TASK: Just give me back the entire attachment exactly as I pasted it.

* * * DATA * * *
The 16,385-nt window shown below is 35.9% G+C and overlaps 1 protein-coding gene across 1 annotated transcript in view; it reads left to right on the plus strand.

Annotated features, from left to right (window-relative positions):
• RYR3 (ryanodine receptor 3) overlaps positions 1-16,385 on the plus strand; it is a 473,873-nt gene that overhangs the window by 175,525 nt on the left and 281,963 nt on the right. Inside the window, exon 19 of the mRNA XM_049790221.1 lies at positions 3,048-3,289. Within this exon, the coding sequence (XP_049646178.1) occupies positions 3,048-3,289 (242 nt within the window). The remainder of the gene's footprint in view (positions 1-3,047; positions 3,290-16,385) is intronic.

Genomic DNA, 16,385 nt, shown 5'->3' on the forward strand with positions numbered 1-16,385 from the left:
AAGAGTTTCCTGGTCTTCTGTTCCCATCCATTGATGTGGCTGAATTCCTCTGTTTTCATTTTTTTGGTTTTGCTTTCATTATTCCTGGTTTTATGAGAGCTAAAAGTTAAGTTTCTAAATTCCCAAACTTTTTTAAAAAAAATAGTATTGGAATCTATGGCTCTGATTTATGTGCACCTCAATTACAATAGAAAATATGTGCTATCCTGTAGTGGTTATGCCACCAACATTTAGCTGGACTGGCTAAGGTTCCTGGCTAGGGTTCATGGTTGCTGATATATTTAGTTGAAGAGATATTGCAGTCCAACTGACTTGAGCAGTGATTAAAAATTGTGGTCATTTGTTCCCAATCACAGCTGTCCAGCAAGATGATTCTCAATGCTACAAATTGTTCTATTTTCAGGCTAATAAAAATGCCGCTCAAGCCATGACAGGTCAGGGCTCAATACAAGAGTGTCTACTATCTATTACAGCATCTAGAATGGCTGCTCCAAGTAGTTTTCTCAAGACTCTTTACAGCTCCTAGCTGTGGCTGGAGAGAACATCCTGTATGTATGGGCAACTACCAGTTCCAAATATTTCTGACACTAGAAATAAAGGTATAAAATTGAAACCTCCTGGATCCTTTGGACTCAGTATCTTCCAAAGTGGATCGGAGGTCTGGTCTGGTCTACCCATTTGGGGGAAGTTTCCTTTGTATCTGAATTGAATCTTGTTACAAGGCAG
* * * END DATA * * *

The 16,385-nt window shown below is 35.9% G+C and overlaps 1 protein-coding gene across 1 annotated transcript in view; it reads left to right on the plus strand.

Annotated features, from left to right (window-relative positions):
• RYR3 (ryanodine receptor 3) overlaps positions 1-16,385 on the plus strand; it is a 473,873-nt gene that overhangs the window by 175,525 nt on the left and 281,963 nt on the right. Inside the window, exon 19 of the mRNA XM_049790221.1 lies at positions 3,048-3,289. Within this exon, the coding sequence (XP_049646178.1) occupies positions 3,048-3,289 (242 nt within the window). The remainder of the gene's footprint in view (positions 1-3,047; positions 3,290-16,385) is intronic.

Genomic DNA, 16,385 nt, shown 5'->3' on the forward strand with positions numbered 1-16,385 from the left:
AAGAGTTTCCTGGTCTTCTGTTCCCATCCATTGATGTGGCTGAATTCCTCTGTTTTCATTTTTTTGGTTTTGCTTTCATTATTCCTGGTTTTATGAGAGCTAAAAGTTAAGTTTCTAAATTCCCAAACTTTTTTAAAAAAAATAGTATTGGAATCTATGGCTCTGATTTATGTGCACCTCAATTACAATAGAAAATATGTGCTATCCTGTAGTGGTTATGCCACCAACATTTAGCTGGACTGGCTAAGGTTCCTGGCTAGGGTTCATGGTTGCTGATATATTTAGTTGAAGAGATATTGCAGTCCAACTGACTTGAGCAGTGATTAAAAATTGTGGTCATTTGTTCCCAATCACAGCTGTCCAGCAAGATGATTCTCAATGCTACAAATTGTTCTATTTTCAGGCTAATAAAAATGCCGCTCAAGCCATGACAGGTCAGGGCTCAATACAAGAGTGTCTACTATCTATTACAGCATCTAGAATGGCTGCTCCAAGTAGTTTTCTCAAGACTCTTTACAGCTCCTAGCTGTGGCTGGAGAGAACATCCTGTATGTATGGGCAACTACCAGTTCCAAATATTTCTGACACTAGAAATAAAGGTATAAAATTGAAACCTCCTGGATCCTTTGGACTCAGTATCTTCCAAAGTGGATCGGAGGTCTGGTCTGGTCTACCCATTTGGGGGAAGTTTCCTTTGTATCTGAATTGAATCTTGTTACAAGGCAG